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The 13th World Conference on Tobacco OR Health
Building capacity for a tobacco-free world
July 12-15, 2006, Washington, DC, USA
Objective: After effective tobacco control measures adopted by developed countries, tobacco industry increased investments on developing country markets. The use of “light” descriptors in cigarette packs is one of industry strategies to increase tobacco consumption. The objective of this study is to describe the differences between smokers of “light” and “regular” cigarettes in the pooled population of a multicenter study conducted in Brazil, Poland, China and Mexico.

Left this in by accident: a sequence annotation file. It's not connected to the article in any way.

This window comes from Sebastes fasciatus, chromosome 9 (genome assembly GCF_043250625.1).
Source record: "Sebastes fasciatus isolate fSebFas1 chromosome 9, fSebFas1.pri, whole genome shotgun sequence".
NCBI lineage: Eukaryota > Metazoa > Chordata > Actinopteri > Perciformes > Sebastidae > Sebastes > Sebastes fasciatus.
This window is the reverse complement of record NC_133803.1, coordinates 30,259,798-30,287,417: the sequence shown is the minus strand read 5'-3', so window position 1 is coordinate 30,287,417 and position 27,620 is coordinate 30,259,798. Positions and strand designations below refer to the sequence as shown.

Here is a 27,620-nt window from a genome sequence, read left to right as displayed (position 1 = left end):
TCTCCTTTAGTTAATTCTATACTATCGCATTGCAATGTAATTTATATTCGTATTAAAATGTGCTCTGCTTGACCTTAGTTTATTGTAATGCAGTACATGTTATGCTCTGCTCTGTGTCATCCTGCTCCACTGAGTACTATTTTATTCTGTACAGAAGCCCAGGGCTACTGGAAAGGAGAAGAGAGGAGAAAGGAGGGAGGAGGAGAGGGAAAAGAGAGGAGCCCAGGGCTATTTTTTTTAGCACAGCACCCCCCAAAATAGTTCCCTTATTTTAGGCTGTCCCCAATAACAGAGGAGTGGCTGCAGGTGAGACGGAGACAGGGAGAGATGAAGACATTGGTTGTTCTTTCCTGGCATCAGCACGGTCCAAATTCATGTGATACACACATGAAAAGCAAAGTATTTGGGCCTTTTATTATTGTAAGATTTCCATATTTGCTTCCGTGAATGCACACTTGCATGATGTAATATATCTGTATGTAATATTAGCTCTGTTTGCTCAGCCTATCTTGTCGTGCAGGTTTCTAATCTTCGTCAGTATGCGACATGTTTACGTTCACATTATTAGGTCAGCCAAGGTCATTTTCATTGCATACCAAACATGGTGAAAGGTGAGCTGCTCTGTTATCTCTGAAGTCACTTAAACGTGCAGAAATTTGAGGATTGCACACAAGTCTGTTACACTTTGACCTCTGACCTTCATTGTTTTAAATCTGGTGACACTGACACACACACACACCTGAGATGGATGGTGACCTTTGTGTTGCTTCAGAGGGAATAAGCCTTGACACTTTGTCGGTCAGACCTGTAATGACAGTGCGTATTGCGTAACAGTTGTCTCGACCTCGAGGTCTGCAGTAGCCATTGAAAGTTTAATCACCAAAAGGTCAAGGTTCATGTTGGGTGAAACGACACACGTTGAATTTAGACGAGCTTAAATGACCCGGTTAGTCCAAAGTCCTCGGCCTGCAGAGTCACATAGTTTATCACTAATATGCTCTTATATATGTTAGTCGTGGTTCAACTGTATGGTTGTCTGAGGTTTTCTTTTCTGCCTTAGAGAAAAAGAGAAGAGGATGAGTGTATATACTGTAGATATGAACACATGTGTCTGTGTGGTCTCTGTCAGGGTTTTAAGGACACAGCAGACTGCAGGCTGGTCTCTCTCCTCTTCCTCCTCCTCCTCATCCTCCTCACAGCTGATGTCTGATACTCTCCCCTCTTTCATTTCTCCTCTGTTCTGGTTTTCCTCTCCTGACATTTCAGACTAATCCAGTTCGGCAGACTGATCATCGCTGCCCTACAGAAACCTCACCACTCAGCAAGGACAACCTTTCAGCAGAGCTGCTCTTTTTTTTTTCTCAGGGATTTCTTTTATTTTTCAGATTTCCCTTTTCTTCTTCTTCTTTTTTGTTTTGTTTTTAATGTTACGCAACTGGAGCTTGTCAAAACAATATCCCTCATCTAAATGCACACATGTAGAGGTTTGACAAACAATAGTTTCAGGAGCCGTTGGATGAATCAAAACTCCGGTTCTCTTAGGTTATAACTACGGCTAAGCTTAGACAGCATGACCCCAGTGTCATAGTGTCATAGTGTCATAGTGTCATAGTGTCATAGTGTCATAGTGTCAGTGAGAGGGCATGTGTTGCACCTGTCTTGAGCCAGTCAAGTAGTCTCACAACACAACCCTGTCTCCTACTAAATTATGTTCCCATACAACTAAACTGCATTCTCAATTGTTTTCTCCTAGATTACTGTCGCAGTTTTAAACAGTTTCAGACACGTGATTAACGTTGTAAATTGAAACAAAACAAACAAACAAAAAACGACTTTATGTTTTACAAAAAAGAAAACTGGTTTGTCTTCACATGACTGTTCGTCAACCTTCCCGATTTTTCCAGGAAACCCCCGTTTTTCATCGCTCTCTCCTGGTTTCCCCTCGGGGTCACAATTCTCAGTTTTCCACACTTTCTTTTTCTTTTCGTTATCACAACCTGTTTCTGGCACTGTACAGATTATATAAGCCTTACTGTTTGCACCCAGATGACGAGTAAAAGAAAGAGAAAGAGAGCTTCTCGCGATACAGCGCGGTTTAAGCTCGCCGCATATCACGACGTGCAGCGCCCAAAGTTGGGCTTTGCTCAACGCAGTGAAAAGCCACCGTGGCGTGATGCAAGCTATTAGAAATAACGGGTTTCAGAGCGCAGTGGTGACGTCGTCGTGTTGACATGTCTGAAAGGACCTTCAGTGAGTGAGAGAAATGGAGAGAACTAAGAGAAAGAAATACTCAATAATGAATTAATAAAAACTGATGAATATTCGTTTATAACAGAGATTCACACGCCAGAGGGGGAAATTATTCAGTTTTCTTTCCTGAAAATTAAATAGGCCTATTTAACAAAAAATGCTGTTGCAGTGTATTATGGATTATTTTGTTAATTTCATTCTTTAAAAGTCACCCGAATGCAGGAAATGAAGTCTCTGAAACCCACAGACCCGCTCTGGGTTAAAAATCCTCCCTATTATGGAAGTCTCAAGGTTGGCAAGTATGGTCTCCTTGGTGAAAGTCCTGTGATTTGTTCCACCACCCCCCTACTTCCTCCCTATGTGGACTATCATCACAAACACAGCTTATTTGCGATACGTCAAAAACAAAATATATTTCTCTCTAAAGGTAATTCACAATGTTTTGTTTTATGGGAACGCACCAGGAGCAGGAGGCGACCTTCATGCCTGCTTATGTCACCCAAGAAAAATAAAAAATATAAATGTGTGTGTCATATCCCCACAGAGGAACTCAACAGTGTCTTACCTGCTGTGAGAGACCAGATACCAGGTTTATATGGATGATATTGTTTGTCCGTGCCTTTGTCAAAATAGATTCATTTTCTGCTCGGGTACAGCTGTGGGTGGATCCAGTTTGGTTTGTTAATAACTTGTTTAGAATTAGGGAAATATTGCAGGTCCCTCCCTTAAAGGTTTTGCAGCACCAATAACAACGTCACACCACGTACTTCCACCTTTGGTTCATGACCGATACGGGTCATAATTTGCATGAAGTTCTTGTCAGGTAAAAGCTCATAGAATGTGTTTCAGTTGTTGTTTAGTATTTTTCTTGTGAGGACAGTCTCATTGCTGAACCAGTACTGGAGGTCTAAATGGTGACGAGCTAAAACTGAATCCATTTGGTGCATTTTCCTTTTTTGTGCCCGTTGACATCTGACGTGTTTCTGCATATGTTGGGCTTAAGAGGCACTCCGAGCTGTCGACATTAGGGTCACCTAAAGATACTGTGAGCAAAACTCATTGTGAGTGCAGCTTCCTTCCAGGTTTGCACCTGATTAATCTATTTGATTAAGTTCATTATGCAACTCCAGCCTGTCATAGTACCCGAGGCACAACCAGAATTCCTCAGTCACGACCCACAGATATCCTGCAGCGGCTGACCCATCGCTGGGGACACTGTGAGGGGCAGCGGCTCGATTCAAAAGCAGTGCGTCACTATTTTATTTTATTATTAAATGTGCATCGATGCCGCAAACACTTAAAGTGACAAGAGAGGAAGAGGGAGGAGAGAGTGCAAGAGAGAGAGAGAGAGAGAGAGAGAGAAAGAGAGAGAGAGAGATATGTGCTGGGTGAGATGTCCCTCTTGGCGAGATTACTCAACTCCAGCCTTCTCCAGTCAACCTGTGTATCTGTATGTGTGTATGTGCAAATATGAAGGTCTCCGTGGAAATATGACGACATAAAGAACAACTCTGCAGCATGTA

Methods: Data from smoking behaviors and salivary cotinine were collected following a standard protocol, although sample design was different by country. Linear regression model was used to describe the change in cotinine concentration per cigarette smoked, adjusting for age, BMI, and country of residence and to test interaction between cigarettes smoked in the last 24 hours, type of cigarette and some selected variables.
Results: For the total population, compared to smokers of "regular" cigarettes a greater percentage of "light" cigarette smokers are females (P < 0.001). There is no difference regarding age, BMI and number of cigarette smoked in the past 24 hours. Among women smoking up to 20 cigarettes, no difference was observed in the increase of salivary cotinine levels per cigarette smoked, in both crude or adjusted model. For males, a small difference was observed in the adjusted model. The three way interactions between number of cigarettes smoked in the last 24 hours, type of cigarettes and selected variables – BMI, gender, depth of inhaling, frequency of inhaling and time to smoke the first cigarette after waking up wasn't significant.